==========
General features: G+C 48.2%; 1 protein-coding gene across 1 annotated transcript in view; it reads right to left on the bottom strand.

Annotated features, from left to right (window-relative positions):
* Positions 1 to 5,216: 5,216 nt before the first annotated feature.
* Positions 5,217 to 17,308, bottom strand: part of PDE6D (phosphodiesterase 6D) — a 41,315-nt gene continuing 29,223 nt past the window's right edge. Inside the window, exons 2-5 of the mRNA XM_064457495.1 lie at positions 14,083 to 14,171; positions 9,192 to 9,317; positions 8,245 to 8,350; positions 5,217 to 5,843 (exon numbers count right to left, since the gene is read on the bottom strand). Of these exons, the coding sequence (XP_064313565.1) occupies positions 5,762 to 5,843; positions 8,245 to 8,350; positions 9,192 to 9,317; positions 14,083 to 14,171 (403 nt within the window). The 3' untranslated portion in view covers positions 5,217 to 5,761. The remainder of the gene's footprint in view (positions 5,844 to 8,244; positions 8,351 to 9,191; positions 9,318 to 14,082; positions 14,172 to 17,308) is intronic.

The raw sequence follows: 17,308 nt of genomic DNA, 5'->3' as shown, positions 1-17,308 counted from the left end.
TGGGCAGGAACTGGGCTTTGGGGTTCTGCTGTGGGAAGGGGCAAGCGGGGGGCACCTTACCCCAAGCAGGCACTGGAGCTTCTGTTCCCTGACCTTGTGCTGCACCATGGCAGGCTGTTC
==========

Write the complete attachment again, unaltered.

General features: G+C 48.2%; 1 protein-coding gene across 1 annotated transcript in view; it reads right to left on the bottom strand.

Annotated features, from left to right (window-relative positions):
* Positions 1 to 5,216: 5,216 nt before the first annotated feature.
* Positions 5,217 to 17,308, bottom strand: part of PDE6D (phosphodiesterase 6D) — a 41,315-nt gene continuing 29,223 nt past the window's right edge. Inside the window, exons 2-5 of the mRNA XM_064457495.1 lie at positions 14,083 to 14,171; positions 9,192 to 9,317; positions 8,245 to 8,350; positions 5,217 to 5,843 (exon numbers count right to left, since the gene is read on the bottom strand). Of these exons, the coding sequence (XP_064313565.1) occupies positions 5,762 to 5,843; positions 8,245 to 8,350; positions 9,192 to 9,317; positions 14,083 to 14,171 (403 nt within the window). The 3' untranslated portion in view covers positions 5,217 to 5,761. The remainder of the gene's footprint in view (positions 5,844 to 8,244; positions 8,351 to 9,191; positions 9,318 to 14,082; positions 14,172 to 17,308) is intronic.

The raw sequence follows: 17,308 nt of genomic DNA, 5'->3' as shown, positions 1-17,308 counted from the left end.
TGGGCAGGAACTGGGCTTTGGGGTTCTGCTGTGGGAAGGGGCAAGCGGGGGGCACCTTACCCCAAGCAGGCACTGGAGCTTCTGTTCCCTGACCTTGTGCTGCACCATGGCAGGCTGTTC